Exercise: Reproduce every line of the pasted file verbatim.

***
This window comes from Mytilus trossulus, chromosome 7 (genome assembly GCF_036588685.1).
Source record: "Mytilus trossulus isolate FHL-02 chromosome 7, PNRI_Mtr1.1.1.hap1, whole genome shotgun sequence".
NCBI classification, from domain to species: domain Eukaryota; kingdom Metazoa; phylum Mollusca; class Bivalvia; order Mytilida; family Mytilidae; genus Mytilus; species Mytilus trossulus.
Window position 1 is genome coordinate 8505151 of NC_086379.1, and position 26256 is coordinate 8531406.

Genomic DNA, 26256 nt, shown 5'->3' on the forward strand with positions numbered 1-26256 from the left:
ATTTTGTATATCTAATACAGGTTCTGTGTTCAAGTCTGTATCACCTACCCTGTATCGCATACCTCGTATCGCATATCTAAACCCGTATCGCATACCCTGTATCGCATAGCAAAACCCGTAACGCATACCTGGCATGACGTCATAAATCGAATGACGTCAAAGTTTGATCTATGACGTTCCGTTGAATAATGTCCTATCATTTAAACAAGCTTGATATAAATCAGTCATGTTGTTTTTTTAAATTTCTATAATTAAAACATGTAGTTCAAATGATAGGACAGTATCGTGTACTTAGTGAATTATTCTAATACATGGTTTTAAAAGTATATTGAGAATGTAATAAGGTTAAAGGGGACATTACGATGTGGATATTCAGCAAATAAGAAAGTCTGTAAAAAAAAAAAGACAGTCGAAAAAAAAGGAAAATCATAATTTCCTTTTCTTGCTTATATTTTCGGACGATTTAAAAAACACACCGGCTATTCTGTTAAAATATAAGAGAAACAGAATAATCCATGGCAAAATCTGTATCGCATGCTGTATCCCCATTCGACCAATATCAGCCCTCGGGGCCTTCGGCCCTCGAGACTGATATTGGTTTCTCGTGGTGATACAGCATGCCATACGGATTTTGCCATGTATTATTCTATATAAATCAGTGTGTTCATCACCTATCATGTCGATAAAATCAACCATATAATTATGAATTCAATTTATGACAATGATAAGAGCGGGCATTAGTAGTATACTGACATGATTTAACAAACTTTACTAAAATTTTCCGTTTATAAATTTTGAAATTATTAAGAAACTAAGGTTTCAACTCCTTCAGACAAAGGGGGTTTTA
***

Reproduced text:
This window comes from Mytilus trossulus, chromosome 7 (genome assembly GCF_036588685.1).
Source record: "Mytilus trossulus isolate FHL-02 chromosome 7, PNRI_Mtr1.1.1.hap1, whole genome shotgun sequence".
NCBI classification, from domain to species: domain Eukaryota; kingdom Metazoa; phylum Mollusca; class Bivalvia; order Mytilida; family Mytilidae; genus Mytilus; species Mytilus trossulus.
Window position 1 is genome coordinate 8505151 of NC_086379.1, and position 26256 is coordinate 8531406.

Genomic DNA, 26256 nt, shown 5'->3' on the forward strand with positions numbered 1-26256 from the left:
ATTTTGTATATCTAATACAGGTTCTGTGTTCAAGTCTGTATCACCTACCCTGTATCGCATACCTCGTATCGCATATCTAAACCCGTATCGCATACCCTGTATCGCATAGCAAAACCCGTAACGCATACCTGGCATGACGTCATAAATCGAATGACGTCAAAGTTTGATCTATGACGTTCCGTTGAATAATGTCCTATCATTTAAACAAGCTTGATATAAATCAGTCATGTTGTTTTTTTAAATTTCTATAATTAAAACATGTAGTTCAAATGATAGGACAGTATCGTGTACTTAGTGAATTATTCTAATACATGGTTTTAAAAGTATATTGAGAATGTAATAAGGTTAAAGGGGACATTACGATGTGGATATTCAGCAAATAAGAAAGTCTGTAAAAAAAAAAAGACAGTCGAAAAAAAAGGAAAATCATAATTTCCTTTTCTTGCTTATATTTTCGGACGATTTAAAAAACACACCGGCTATTCTGTTAAAATATAAGAGAAACAGAATAATCCATGGCAAAATCTGTATCGCATGCTGTATCCCCATTCGACCAATATCAGCCCTCGGGGCCTTCGGCCCTCGAGACTGATATTGGTTTCTCGTGGTGATACAGCATGCCATACGGATTTTGCCATGTATTATTCTATATAAATCAGTGTGTTCATCACCTATCATGTCGATAAAATCAACCATATAATTATGAATTCAATTTATGACAATGATAAGAGCGGGCATTAGTAGTATACTGACATGATTTAACAAACTTTACTAAAATTTTCCGTTTATAAATTTTGAAATTATTAAGAAACTAAGGTTTCAACTCCTTCAGACAAAGGGGGTTTTA